Since the creation of the CBRC in April 2003 as the primary banking supervisor in China,9 the Federal Reserve had approved applications from mainland Chinese banks to establish U.S. branches under a lower standard than the CCS standard. This lower standard was permissible for only certain applications to establish U.S. banking offices submitted by foreign banks (namely, branch, agency, and commercial lending company applications), and relied on the rationale that China's banking supervisory authorities were "at a minimum, actively working to establish arrangements for the consolidated supervision of" the Chinese applicant banks.10 In these prior limited-scope approvals, the Federal Reserve noted its continuing coordination with "the appropriate supervisory authorities in China to understand their system for the consolidated supervision of" Chinese banks.11 The Federal Reserve's approval of ICBC's acquisition of BEA-USA marks the first time that the Federal Reserve has issued an unqualified acknowledgement that the Chinese bank regulatory regime meets the CCS standard. The Federal Reserve's action therefore removes the impediment preventing mainland Chinese banks — since the BHCA was amended by the Foreign Bank Supervision Enhancement Act of 1991 — from establishing a bank subsidiary in the U.S.
In the ICBC approval, the Federal Reserve noted the marked improvements demonstrated by the CBRC, as the principal supervisory authority of Chinese banks (including their foreign subsidiaries and affiliates) for all matters other than anti-money laundering ("AML"), in the agency's supervisory structure, staffing, and internal operations. The Federal Reserve also referenced the CBRC's enhanced supervisory programs and development of new policies and procedures to create a framework for the consolidated supervision of the largest banks in China. Finally, the Federal Reserve addressed the satisfactory nature of China's regulatory regime regarding AML and suspicious activity reporting, as implemented by the People's Bank of China ("PBOC"), which supervises and examines Chinese banks with respect to AML and coordinates efforts among other agencies.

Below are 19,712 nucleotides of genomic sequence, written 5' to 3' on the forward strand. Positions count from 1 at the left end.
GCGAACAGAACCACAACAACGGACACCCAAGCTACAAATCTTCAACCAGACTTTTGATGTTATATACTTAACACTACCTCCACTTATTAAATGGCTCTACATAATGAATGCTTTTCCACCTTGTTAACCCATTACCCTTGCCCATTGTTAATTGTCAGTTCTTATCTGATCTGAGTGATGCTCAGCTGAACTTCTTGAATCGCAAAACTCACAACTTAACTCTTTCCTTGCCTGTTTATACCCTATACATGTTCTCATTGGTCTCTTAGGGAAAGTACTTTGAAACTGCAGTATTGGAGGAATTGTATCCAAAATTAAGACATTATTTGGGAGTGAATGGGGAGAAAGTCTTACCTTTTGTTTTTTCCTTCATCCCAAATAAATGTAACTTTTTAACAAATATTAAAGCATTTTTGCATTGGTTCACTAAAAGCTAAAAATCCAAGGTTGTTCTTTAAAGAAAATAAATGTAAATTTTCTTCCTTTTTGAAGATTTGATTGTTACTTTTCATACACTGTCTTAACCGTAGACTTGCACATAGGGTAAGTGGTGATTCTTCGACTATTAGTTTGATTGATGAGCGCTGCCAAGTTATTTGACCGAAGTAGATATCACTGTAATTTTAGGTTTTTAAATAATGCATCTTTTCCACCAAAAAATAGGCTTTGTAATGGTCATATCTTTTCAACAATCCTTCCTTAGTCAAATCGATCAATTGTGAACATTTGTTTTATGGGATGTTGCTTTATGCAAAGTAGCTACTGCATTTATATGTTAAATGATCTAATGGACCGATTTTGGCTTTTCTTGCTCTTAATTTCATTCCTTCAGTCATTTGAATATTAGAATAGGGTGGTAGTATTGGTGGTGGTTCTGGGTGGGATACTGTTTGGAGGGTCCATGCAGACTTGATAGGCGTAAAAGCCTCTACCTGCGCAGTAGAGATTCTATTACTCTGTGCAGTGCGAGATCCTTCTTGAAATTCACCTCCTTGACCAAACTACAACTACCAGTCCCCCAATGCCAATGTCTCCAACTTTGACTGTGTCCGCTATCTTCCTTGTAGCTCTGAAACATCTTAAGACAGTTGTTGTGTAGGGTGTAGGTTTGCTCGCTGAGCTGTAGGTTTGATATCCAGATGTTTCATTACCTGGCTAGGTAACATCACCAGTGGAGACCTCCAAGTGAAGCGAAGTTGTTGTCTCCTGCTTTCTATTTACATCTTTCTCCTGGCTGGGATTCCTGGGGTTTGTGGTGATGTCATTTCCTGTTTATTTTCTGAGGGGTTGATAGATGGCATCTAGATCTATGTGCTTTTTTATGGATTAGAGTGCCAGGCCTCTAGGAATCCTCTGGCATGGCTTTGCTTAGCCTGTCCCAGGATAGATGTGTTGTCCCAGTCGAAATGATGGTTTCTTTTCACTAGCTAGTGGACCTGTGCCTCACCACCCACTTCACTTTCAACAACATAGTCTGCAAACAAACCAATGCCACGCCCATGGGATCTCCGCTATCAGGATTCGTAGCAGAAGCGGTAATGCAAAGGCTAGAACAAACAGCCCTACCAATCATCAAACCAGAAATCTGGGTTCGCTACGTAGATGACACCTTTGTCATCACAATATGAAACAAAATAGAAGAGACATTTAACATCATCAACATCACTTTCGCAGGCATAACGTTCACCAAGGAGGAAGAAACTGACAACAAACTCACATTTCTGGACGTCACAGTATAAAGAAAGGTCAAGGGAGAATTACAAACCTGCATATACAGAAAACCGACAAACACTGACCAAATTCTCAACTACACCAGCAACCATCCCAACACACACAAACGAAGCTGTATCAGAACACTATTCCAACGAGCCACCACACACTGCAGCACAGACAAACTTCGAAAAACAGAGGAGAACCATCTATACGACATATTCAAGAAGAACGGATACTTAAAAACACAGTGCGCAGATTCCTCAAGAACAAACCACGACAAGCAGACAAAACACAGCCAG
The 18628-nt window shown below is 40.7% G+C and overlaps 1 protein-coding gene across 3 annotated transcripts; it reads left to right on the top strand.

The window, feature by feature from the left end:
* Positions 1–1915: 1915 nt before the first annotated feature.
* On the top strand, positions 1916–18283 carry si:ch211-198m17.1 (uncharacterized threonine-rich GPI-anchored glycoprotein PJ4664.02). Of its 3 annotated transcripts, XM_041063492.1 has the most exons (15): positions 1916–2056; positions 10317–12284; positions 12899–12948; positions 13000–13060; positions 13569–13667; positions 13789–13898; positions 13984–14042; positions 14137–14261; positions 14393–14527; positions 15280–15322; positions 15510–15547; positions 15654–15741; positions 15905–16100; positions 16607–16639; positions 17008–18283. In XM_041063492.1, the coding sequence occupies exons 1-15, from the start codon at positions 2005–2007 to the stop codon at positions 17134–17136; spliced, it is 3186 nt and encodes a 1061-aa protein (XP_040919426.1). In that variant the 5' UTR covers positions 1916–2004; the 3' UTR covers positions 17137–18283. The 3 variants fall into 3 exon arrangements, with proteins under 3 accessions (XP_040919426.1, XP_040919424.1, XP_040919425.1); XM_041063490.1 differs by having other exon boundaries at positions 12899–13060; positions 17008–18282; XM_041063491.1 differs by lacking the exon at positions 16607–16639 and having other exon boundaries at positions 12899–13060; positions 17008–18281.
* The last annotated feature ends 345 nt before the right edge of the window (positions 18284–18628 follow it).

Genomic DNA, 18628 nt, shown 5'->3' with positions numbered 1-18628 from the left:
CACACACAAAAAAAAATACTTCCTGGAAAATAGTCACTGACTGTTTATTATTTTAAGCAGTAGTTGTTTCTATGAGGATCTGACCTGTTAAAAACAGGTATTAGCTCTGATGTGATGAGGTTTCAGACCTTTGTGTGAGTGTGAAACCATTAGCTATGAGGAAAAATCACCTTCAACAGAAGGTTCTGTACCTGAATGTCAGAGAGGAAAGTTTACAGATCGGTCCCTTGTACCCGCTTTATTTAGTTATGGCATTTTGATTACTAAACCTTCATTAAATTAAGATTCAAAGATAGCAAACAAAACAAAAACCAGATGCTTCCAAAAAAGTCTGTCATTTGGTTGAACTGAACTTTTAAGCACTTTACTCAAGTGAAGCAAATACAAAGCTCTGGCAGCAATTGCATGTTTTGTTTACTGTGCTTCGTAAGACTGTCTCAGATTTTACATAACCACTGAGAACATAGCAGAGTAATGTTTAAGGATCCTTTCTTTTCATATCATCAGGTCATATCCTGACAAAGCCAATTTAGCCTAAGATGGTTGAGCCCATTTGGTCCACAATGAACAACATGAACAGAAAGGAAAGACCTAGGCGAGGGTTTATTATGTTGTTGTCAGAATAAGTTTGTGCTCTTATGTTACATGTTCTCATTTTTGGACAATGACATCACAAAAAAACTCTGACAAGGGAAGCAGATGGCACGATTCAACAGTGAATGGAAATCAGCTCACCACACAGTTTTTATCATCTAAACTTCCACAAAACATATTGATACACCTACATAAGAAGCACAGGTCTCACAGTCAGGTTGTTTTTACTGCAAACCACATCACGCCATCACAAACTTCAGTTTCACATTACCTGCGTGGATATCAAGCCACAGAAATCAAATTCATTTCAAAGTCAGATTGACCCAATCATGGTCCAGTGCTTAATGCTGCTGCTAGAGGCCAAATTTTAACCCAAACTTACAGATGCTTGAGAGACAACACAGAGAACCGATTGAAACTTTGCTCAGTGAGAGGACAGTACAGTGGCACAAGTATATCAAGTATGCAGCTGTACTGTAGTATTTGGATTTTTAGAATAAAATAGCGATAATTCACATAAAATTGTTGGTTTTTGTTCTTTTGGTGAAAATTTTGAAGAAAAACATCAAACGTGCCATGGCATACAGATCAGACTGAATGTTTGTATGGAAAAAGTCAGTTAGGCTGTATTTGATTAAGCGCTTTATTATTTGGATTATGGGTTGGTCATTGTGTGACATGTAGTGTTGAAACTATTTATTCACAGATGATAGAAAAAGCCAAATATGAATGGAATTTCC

Such observations regarding the marked improvements in China's bank regulatory regime within the last decade, along with recently published third-party data from the International Monetary Fund and World Bank that acknowledged the general adherence of China's overall regulatory and supervisory framework to international standards,12 supported the Federal Reserve's finding that ICBC is subject to CCS by its home country supervisors.
Federal Reserve's Determination That ICBC's Acquisition of BEA-USA Would Not Lead to an Increased Concentration Risk to the Stability of the U.S. Banking or Financial System
In connection with its approval of the ICBC application, the Federal Reserve also addressed the relatively new "financial stability standard" applicable to bank holding company applications pursuant to the Dodd-Frank Act.13 The Federal Reserve explained that it expects, generally, to find a significant adverse effect on the financial stability of the U.S. banking or financial system "if the failure of the resulting firm, or its inability to conduct regular-course-of-business transactions, would likely impair financial intermediation or financial market functioning so as to inflict material damage on the broader economy."14 The Federal Reserve contrasted these types of situations that would prevent it from approving a bank holding company application with other types of transactions that "likely would have only a de minimis impact on an institution's systemic footprint and, therefore, are not likely to raise concerns about financial stability."15 In its analysis under this framework, the Federal Reserve concluded that ICBC's acquisition of BEA-USA would have a de minimis impact on ICBC's systemic footprint in light of BEA-USA's relatively small size and because ICBC's acquisition of BEA-USA (which is a traditional commercial bank that focuses largely on commercial lending) would not add any significant complexity to the overall operations of ICBC. The Federal Reserve also noted that the extent of BEA-USA's interconnectedness with the U.S. financial system and its contribution to the complexity of the U.S. financial system are both sufficiently small to be considered de minimis. Thus, the Federal Reserve concluded that the ICBC application did not raise financial stability concerns precluding its approval.